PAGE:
Price of return ferry to St John’s Island: $15 (adults), $12 (kids up to age 12) per round trip. A one-way ride takes 30 minutes.
Lazarus Island ($15 for a return ferry ride)
No, it’s not full of lepers. If you’re visiting Lazarus Island, you’ll have to first take a ferry to St John’s Island, the more well-known of the two. From St John’s Island, you simply take a short walk across a narrow strip of causeway and you’ll be on Lazarus.
The island has a nice beach and is usually deserted, making it one of the few places in Singapore not plagued by crowds. Though it’s usually touted for its pristine beaches, there are spots where you can see trash 🙁
Don’t expect to find any amenities here either, so make sure you use the toilets on St John’s Island first before heading over.
Price of return ferry to Lazarus Island via St John’s Island: $15 (adults), $12 (kids up to age 12) per round trip. A one-way ride takes 30 minutes.
Sisters’ Islands Marine Park ($200 for two-way boat charter)
Nature lovers have been eyeing Sister’s Islands ever since they were awarded marine park status a few years back. These two islands are home to some of the most untouched natural landscapes in Singapore.
The smaller of the two islands, aptly named Little Sister’s Island, is not open to the public as it’s designated for conservation and research.
The one you can visit is Big Sister’s Island, which is teeming with marine life from eagle rays, seahorses and Hawksbill turtles to over 100 species of reef fish. There are also more than 250 species of hard corals that function to protect the shoreline from erosion.
Certified divers can go under the sea here and explore the two marked dive trails that go to a depth of 15m. For the rest of us normal folks, NParks has guided intertidal walks that let visitors experience the island’s rich biodiversity.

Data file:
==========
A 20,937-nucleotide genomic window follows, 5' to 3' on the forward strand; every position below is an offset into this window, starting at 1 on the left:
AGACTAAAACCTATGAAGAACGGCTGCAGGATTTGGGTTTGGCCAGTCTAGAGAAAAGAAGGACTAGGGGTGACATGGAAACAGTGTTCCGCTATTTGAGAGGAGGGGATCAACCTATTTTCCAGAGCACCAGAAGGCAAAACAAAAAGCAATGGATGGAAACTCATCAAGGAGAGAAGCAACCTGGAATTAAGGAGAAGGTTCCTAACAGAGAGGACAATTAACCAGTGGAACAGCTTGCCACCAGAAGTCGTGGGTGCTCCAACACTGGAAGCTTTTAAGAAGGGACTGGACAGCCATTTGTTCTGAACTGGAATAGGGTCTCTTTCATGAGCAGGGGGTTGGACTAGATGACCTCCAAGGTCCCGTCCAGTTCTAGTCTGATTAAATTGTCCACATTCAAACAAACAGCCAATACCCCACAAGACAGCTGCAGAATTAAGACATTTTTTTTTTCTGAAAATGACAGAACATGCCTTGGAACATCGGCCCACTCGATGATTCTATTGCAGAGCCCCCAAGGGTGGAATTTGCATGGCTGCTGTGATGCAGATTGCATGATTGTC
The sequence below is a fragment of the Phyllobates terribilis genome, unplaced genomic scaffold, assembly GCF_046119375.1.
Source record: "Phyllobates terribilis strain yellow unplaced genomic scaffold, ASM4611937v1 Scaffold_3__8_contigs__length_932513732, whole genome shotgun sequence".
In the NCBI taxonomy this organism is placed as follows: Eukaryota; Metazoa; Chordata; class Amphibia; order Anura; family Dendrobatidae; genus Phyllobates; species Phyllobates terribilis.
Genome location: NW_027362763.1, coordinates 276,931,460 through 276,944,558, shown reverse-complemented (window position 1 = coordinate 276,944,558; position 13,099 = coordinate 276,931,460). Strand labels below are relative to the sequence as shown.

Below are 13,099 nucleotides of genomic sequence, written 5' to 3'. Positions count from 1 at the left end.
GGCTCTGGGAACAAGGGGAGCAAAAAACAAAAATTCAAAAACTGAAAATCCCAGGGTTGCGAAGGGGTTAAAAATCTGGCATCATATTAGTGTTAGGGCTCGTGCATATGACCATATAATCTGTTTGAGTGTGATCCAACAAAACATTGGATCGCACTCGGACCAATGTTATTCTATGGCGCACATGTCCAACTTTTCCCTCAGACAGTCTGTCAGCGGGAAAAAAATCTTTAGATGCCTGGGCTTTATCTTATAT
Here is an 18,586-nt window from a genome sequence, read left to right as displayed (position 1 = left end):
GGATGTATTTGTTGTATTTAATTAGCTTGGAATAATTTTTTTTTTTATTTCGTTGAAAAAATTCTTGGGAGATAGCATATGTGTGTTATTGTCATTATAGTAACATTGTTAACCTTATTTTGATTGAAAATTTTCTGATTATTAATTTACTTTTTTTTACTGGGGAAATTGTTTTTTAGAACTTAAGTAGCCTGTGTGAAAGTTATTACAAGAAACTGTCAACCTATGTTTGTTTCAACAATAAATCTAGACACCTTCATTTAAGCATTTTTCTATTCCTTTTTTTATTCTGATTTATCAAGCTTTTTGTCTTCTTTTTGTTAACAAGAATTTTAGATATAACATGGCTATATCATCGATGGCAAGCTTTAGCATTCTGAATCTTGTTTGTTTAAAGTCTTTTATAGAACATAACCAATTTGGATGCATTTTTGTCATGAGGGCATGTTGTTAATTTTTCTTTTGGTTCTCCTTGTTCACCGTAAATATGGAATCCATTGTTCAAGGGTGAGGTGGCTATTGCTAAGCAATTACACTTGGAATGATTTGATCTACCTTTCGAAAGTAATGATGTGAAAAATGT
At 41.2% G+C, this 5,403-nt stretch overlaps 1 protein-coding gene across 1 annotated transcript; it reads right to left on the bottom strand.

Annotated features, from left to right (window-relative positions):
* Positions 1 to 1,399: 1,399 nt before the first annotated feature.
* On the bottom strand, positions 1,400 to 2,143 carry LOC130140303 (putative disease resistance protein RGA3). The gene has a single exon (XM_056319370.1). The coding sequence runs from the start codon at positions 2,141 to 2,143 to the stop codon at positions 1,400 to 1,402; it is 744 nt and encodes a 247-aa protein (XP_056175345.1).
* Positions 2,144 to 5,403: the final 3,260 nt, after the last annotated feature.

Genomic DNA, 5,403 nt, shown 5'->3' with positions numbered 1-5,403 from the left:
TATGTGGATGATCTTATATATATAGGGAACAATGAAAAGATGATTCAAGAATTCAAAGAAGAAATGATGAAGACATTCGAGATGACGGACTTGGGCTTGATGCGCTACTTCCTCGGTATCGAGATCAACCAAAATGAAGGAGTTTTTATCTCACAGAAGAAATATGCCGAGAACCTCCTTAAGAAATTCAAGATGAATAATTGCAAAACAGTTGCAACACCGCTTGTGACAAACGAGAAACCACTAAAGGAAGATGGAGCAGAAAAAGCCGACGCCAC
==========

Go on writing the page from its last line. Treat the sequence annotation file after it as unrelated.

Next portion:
At the time of writing, all these activities have been suspended for now but you can still explore the forest trails and just escape for a day out in nature.
As there are no scheduled ferry services to the Sisters’ Islands, you’ll need to charter your own boat from Marina South Pier or West Coast Pier. Expect to pay at least $200.
Price of two-way boat charter to Sister’s Islands Marine Park: $200
Opening hours: 7am to 7pm, daily
Pulau Hantu ($300 for two-way boat charter)
To the superstitious, Pulau Hantu’s name is scary as hell. Hantu means ghost in Malay. Wow, it already sounds like it’s going to be a great trip … .
Singaporean divers sometimes visit Pulau Hantu as it is one of the few decent dive spots. Strictly speaking, Pulau Hantu is actually composed of two separate islets — Pulau Hantu Besar and Pulau Hantu Kechil. At low tide, you can wade from one island to the other.
It’s also one of the few coastal areas in Singapore where you can swim and snorkel without feeling like you’re going to turn into the Swamp Thing.
If you’re not a diver or fishing enthusiast, you might not have considered visiting Pulau Hantu as there are no regular boat services that can take you there. You’ll have to charter your own boat, which can cost at least $300 two ways. At such prices, you don’t want to go alone, ghosts or no ghosts.
Price of two-way boat charter to Pulau Hantu: $300
Have you visited any of the above islands? Share your experiences and tips in the comments!
Header image credit: Ria Tan via Flickr